Sat. Jul 13th, 2024

At a vigil, friends remember Nex Benedict as ‘fiery kid’

By 37ci3 Feb26,2024

Ally, a senior at Owasso High School in Oklahoma, said the last thing Nex Benedict said to them was “happy birthday.”

Nex got into a fight at school on February 7th, Ally’s birthday he died the next day. Nex’s mother, Sue Benedict, he said To Independent 16-year-old Nex was bullied because of her gender identity. As a result, his death has become a rallying cry for LGBTQ activists as Oklahoma and states across the country consider dozens of bills targeting the community.

Ally, who used they/them pronouns and asked to be identified only by first name to protect their privacy, said in an interview that she and Nex are close friends.

“It was one of those things where you meet them and you automatically feel like you’ve known them for years,” Ally said Sunday before a vigil for Nex, who they met at the beginning of the school year. “They were a very adventurous little thing. There was never a dull moment with them.”

Ally said that Nex primarily goes by her pronouns at school, but also uses the same pronouns that Nex’s family uses. Several other friends said Nex preferred those pronouns.

The Owasso Police Department said in a statement Wednesday that preliminary information from the autopsy report Nex-in death was not the result of trauma. A toxicology test is still ongoing and an official autopsy will be released at a later date.

Branch On Friday, he released a series of videos offering a glimpse The day before Nex’s death, including body camera video from a police officer’s interview with Nex, he described how three students “jumped” him after throwing water on him and a friend for insulting him.

Ally and Nex’s friend group said they would always get in trouble, especially in art class for laughing too loud. Nex, also known as “Roach” or “Roachie” to his friends, was a talented artist and could spend 30 minutes working on something that was a “masterpiece,” Ally said.

Ally said the moment they saw the news article about the Owasso student dying after a fight, they knew it was Nex because Nex told Ally and his other friends in the group chat that he was fighting.

“They were always someone who wasn’t afraid to be who they were,” Ally said. “Like wherever they went, you were going to accept them, if you didn’t, it was your problem, and they were going to make it your problem. They were very confrontational.”

Ally was one of several people who shared stories about Nex at an event Sunday at Redbud Festival Park in Owasso.

Tyler Wrynn, one of Nex’s teachers at the Owasso 8th Grade Center, told NBC News that Nex wasn’t on his list before the meeting, only because they knew “he and a lot of weird kids are in my room all the time.” Wrynn suggested “a safe place.”

“Nex was a fiery kid,” Wrynn said. “He would light up a room and jump in to defend any of his friends if they were singled out.”

Wrynn said at the party that her favorite memories of Nex are when she goes out on the bus service every day after school. Nex would shout “I’m going to fight you” across campus and challenge Wrynn over “absurd things like cartoons,” Wrynn said. One day he won Wrynn’s Ford Mustang. Next time Nex wins, he’ll move to Wrynn’s class.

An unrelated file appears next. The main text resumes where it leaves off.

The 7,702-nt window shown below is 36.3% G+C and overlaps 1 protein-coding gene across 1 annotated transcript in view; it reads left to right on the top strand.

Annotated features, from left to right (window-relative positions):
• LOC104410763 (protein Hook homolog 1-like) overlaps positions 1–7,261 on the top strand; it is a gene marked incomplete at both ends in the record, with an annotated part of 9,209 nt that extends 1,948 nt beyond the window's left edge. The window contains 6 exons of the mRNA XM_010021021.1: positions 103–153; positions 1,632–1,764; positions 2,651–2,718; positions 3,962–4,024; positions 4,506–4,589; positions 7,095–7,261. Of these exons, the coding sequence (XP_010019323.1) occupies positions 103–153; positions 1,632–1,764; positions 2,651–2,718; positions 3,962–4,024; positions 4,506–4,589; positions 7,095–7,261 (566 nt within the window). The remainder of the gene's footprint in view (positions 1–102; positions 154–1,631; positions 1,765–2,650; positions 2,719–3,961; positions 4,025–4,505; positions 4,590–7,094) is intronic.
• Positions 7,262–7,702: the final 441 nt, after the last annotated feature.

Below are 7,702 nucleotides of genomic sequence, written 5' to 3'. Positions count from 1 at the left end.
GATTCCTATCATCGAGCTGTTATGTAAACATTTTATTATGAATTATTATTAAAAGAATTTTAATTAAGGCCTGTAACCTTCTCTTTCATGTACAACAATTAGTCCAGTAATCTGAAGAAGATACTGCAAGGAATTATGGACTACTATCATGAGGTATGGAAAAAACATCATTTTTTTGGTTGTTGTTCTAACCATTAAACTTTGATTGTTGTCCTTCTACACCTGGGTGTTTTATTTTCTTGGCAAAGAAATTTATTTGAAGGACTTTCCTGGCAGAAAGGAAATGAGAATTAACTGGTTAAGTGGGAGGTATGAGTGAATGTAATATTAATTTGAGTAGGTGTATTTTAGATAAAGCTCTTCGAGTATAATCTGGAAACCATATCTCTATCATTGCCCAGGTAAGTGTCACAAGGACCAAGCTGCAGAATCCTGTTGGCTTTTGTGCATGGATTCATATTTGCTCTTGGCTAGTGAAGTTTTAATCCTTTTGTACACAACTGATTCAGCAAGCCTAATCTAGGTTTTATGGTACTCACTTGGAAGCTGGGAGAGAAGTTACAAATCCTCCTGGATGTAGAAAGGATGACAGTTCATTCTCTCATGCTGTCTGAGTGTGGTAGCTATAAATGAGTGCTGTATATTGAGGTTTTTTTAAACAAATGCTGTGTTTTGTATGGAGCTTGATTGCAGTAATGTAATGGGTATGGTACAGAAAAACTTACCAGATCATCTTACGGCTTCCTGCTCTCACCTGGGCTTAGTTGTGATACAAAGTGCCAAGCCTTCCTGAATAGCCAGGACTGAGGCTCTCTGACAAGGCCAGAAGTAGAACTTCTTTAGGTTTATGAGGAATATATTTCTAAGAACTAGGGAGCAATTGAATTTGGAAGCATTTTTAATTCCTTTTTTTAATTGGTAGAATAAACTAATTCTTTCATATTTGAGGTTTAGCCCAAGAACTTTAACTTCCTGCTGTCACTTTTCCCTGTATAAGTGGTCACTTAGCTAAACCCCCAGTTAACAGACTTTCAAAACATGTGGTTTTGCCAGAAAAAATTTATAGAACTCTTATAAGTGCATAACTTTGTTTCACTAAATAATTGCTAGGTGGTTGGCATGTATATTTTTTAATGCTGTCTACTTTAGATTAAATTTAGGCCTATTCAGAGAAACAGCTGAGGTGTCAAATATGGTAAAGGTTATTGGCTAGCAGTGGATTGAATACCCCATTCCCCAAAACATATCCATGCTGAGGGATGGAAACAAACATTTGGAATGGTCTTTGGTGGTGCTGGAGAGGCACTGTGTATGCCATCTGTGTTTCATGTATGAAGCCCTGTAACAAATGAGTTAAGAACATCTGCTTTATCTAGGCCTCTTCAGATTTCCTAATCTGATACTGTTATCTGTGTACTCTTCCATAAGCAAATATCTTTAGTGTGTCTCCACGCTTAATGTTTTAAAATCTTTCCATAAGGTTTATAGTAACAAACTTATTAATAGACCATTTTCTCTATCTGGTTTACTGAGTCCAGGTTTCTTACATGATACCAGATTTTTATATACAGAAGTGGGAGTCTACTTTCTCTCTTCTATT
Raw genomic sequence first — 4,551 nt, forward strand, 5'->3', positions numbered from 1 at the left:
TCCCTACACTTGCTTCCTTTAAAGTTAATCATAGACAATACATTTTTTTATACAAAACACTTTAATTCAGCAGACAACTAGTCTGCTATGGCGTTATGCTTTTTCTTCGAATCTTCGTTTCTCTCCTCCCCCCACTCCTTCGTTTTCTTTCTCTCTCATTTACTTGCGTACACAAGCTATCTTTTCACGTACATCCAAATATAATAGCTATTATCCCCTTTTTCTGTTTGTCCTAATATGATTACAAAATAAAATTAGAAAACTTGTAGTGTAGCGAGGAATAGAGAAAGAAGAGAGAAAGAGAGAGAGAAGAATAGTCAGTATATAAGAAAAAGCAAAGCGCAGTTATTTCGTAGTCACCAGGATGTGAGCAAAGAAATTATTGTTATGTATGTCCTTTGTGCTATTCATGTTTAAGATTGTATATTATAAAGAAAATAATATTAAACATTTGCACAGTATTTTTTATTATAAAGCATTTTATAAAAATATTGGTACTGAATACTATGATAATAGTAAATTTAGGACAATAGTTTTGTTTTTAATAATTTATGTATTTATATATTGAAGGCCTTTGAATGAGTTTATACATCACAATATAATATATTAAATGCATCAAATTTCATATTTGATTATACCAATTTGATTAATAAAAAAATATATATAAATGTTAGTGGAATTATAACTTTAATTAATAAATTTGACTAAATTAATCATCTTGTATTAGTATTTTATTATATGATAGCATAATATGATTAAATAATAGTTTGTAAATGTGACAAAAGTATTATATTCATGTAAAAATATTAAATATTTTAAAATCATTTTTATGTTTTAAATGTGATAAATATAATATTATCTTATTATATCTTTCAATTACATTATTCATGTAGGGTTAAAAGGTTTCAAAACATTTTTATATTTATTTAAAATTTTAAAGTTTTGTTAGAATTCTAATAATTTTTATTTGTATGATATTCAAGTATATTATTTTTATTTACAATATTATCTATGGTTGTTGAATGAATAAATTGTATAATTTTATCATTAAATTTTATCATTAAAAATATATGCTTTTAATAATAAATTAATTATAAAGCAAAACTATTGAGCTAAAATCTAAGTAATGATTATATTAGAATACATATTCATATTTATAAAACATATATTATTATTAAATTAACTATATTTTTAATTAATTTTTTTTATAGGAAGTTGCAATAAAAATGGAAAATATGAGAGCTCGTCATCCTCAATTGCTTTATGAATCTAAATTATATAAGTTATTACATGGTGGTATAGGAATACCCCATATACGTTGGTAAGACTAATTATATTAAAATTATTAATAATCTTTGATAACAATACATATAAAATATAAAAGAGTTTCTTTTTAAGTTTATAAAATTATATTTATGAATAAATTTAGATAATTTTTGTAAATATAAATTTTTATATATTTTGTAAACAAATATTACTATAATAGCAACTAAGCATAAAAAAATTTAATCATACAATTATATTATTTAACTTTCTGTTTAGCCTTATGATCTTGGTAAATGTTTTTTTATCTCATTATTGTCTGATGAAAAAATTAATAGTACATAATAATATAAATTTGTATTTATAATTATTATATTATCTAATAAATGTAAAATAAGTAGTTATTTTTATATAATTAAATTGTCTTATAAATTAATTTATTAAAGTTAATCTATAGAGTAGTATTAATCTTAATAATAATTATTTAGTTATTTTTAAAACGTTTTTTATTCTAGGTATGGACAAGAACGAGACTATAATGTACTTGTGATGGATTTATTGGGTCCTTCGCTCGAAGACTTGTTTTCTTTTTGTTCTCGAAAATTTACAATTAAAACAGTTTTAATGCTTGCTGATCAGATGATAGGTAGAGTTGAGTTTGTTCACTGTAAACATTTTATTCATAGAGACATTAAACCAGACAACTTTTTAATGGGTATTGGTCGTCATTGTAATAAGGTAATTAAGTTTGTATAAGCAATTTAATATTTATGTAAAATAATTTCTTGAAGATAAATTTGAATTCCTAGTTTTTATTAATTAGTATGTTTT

Among the unanswered questions surrounding Nex and her death is how she identified herself in the LGBTQ community. Sue Benedict told The Independent that Nex “do not see themselves as male or female. Nex found themselves in the middle.”

Robin Gray, 16, said she had been dating Nex off and on and began her speech by clarifying how she knew Nex.

“I want to start by saying that Nex is transgender and she uses pronouns,” Gray said. “He was more than trans.”

Gray said one of his favorite memories with Nex was the first time Nex cooked for him. She made Gray Wings with various seasonings, and the next morning she made pancakes.

Spencer, who went by his first name only on the show, said he was Nex’s partner and helped Nex come out as gay to his parents.

“He made things look easy,” Spencer said. “He kept the energy levels high. He always kept the room in a good mood. Whether he was smiling or not, he was always one of the brightest kids in the room.”

Anna Richardson, a local business owner, said she started organizing the vigil after her son, an Owasso class, told her about what happened to Nex and LGBTQ students being bullied outside the school. She said students at home had daily conversations about whether they had space at school to process Nex’s death, and that her son told her, “Nobody can or is allowed to talk about it.”

So he asked Nex’s family if they could plan a vigil for the community to remember and grieve Nex, and Nex’s great-grandmother said yes, even though the family wasn’t in attendance.

“It’s important to me that this is a safe place in our community to honor a child who died senselessly,” Richardson said before the banquet.

Ally said in art class that their once boisterous group was quieter without Nex. Despite constant reports of Nex’s death, Ally said they are in denial.

“For some reason, even when I’m at a funeral, I always look for them wherever I go. I watched as they were placed on the floor. I was one of the last people to leave,” Ally said. “I always look for them in the crowd and still wait for them to come back to our classroom. I miss them very much.”

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By 37ci3

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